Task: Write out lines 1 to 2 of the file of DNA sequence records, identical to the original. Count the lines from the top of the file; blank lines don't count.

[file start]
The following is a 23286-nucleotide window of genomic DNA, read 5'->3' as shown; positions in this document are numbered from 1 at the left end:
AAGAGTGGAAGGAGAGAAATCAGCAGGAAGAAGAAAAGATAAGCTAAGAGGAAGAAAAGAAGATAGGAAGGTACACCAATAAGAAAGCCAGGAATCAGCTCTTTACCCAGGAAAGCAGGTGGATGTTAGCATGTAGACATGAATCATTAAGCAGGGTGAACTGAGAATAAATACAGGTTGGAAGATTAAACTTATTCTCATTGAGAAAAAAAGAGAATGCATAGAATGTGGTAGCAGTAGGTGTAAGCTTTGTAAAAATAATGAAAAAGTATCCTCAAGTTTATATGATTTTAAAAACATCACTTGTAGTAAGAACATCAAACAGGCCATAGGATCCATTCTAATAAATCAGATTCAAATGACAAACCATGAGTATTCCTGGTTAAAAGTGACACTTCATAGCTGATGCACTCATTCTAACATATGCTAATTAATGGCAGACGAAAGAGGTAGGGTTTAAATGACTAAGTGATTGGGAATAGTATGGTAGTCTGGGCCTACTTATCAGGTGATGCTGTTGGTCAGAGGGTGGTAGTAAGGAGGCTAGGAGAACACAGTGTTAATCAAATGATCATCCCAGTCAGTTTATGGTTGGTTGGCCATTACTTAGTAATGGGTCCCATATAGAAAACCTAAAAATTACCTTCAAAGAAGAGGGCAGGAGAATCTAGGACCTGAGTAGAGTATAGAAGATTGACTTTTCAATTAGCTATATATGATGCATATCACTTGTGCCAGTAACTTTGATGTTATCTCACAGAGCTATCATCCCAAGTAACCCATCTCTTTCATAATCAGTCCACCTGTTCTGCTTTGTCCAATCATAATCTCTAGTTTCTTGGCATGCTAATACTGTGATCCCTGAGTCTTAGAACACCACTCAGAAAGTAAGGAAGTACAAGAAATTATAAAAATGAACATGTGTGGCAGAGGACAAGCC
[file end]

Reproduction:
The following is a 23286-nucleotide window of genomic DNA, read 5'->3' as shown; positions in this document are numbered from 1 at the left end:
AAGAGTGGAAGGAGAGAAATCAGCAGGAAGAAGAAAAGATAAGCTAAGAGGAAGAAAAGAAGATAGGAAGGTACACCAATAAGAAAGCCAGGAATCAGCTCTTTACCCAGGAAAGCAGGTGGATGTTAGCATGTAGACATGAATCATTAAGCAGGGTGAACTGAGAATAAATACAGGTTGGAAGATTAAACTTATTCTCATTGAGAAAAAAAGAGAATGCATAGAATGTGGTAGCAGTAGGTGTAAGCTTTGTAAAAATAATGAAAAAGTATCCTCAAGTTTATATGATTTTAAAAACATCACTTGTAGTAAGAACATCAAACAGGCCATAGGATCCATTCTAATAAATCAGATTCAAATGACAAACCATGAGTATTCCTGGTTAAAAGTGACACTTCATAGCTGATGCACTCATTCTAACATATGCTAATTAATGGCAGACGAAAGAGGTAGGGTTTAAATGACTAAGTGATTGGGAATAGTATGGTAGTCTGGGCCTACTTATCAGGTGATGCTGTTGGTCAGAGGGTGGTAGTAAGGAGGCTAGGAGAACACAGTGTTAATCAAATGATCATCCCAGTCAGTTTATGGTTGGTTGGCCATTACTTAGTAATGGGTCCCATATAGAAAACCTAAAAATTACCTTCAAAGAAGAGGGCAGGAGAATCTAGGACCTGAGTAGAGTATAGAAGATTGACTTTTCAATTAGCTATATATGATGCATATCACTTGTGCCAGTAACTTTGATGTTATCTCACAGAGCTATCATCCCAAGTAACCCATCTCTTTCATAATCAGTCCACCTGTTCTGCTTTGTCCAATCATAATCTCTAGTTTCTTGGCATGCTAATACTGTGATCCCTGAGTCTTAGAACACCACTCAGAAAGTAAGGAAGTACAAGAAATTATAAAAATGAACATGTGTGGCAGAGGACAAGCC